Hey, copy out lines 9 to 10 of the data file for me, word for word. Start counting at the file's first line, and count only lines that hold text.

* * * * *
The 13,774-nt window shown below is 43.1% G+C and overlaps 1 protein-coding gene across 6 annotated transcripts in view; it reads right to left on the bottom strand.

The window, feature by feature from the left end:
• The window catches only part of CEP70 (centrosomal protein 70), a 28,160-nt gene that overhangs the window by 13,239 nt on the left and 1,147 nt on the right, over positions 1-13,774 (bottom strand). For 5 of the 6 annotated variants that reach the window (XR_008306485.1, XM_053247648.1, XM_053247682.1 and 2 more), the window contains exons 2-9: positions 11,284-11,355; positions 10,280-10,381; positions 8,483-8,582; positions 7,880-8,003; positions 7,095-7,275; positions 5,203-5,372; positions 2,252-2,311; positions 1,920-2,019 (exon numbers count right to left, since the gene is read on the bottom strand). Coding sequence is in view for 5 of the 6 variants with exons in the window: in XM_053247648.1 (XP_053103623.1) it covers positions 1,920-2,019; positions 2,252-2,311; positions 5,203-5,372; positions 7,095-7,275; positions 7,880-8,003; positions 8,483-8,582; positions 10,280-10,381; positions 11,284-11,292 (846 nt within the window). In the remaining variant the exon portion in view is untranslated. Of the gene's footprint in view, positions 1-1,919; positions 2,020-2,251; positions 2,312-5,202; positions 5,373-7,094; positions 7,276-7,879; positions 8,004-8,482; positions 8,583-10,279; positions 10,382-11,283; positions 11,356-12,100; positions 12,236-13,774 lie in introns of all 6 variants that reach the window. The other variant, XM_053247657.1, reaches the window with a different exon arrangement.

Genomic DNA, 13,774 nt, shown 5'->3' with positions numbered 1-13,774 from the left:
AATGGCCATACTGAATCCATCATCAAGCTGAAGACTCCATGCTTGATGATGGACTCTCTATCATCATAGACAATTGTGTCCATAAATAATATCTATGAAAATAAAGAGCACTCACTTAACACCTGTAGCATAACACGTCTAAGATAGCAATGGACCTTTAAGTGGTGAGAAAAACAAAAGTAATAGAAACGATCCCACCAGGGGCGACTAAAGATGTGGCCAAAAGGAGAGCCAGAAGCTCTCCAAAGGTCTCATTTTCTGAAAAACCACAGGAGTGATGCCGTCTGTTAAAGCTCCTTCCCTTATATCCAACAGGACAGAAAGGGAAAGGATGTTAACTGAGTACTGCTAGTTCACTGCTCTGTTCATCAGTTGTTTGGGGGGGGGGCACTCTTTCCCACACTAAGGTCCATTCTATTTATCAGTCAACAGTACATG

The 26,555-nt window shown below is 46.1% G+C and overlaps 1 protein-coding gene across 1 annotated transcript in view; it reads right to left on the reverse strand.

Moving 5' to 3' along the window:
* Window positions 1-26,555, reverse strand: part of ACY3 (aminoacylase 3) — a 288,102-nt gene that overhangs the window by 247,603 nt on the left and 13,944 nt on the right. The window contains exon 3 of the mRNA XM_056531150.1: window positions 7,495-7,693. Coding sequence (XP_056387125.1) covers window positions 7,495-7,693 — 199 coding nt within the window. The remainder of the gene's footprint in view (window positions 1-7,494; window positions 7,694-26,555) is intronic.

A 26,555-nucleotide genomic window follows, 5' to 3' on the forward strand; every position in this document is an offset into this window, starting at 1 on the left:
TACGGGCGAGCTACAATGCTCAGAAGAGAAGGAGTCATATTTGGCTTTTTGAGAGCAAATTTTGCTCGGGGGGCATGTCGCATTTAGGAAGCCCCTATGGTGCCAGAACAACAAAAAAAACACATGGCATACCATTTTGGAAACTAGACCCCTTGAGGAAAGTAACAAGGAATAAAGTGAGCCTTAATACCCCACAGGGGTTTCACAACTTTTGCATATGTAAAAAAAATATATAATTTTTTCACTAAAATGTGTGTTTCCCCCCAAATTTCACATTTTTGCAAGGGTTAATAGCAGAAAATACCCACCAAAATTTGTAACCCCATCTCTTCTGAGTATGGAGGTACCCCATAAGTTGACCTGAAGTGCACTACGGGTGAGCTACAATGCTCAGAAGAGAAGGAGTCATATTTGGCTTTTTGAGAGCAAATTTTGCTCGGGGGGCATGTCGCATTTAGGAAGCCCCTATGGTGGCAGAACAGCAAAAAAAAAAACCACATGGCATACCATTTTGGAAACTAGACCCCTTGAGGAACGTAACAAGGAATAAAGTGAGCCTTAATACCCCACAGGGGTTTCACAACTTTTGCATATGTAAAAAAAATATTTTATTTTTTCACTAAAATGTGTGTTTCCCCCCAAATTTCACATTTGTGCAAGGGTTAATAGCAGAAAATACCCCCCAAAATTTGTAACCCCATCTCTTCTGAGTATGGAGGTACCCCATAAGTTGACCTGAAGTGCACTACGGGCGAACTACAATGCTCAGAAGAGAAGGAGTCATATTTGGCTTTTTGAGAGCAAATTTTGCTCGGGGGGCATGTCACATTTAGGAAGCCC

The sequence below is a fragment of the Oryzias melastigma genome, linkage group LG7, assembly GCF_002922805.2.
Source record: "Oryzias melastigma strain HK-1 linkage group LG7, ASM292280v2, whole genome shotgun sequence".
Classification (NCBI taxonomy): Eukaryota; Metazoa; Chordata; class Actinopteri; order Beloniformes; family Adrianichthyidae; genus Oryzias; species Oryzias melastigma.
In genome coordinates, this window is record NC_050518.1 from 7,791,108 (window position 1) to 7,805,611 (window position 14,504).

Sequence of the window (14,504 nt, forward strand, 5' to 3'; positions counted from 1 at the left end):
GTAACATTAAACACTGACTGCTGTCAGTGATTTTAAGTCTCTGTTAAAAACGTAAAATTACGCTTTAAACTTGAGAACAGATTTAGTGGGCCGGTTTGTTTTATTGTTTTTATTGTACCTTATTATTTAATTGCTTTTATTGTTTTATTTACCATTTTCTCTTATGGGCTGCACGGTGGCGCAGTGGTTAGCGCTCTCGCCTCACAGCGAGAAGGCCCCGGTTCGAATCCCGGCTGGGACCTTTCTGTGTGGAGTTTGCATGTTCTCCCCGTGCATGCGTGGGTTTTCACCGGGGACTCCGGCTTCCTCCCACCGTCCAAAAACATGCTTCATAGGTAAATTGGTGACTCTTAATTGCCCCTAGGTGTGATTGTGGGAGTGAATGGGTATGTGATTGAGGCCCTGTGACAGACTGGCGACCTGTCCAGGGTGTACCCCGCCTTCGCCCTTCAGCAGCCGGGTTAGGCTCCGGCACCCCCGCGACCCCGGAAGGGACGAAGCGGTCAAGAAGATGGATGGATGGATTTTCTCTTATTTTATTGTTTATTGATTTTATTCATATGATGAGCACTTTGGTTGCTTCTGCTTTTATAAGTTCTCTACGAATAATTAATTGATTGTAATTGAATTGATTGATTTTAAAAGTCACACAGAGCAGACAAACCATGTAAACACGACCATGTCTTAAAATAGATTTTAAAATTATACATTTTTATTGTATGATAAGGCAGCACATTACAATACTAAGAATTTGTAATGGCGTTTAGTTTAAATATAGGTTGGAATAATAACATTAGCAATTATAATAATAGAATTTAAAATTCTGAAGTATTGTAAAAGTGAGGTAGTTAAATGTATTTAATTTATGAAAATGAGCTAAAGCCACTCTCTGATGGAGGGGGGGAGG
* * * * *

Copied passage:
A 26,555-nucleotide genomic window follows, 5' to 3' on the forward strand; every position in this document is an offset into this window, starting at 1 on the left:
TACGGGCGAGCTACAATGCTCAGAAGAGAAGGAGTCATATTTGGCTTTTTGAGAGCAAATTTTGCTCGGGGGGCATGTCGCATTTAGGAAGCCCCTATGGTGCCAGAACAACAAAAAAAACACATGGCATACCATTTTGGAAACTAGACCCCTTGAGGAAAGTAACAAGGAATAAAGTGAGCCTTAATACCCCACAGGGGTTTCACAACTTTTGCATATGTAAAAAAAATATATAATTTTTTCACTAAAATGTGTGTTTCCCCCCAAATTTCACATTTTTGCAAGGGTTAATAGCAGAAAATACCCACCAAAATTTGTAACCCCATCTCTTCTGAGTATGGAGGTACCCCATAAGTTGACCTGAAGTGCACTACGGGTGAGCTACAATGCTCAGAAGAGAAGGAGTCATATTTGGCTTTTTGAGAGCAAATTTTGCTCGGGGGGCATGTCGCATTTAGGAAGCCCCTATGGTGGCAGAACAGCAAAAAAAAAAACCACATGGCATACCATTTTGGAAACTAGACCCCTTGAGGAACGTAACAAGGAATAAAGTGAGCCTTAATACCCCACAGGGGTTTCACAACTTTTGCATATGTAAAAAAAATATTTTATTTTTTCACTAAAATGTGTGTTTCCCCCCAAATTTCACATTTGTGCAAGGGTTAATAGCAGAAAATACCCCCCAAAATTTGTAACCCCATCTCTTCTGAGTATGGAGGTACCCCATAAGTTGACCTGAAGTGCACTACGGGCGAACTACAATGCTCAGAAGAGAAGGAGTCATATTTGGCTTTTTGAGAGCAAATTTTGCTCGGGGGGCATGTCACATTTAGGAAGCCC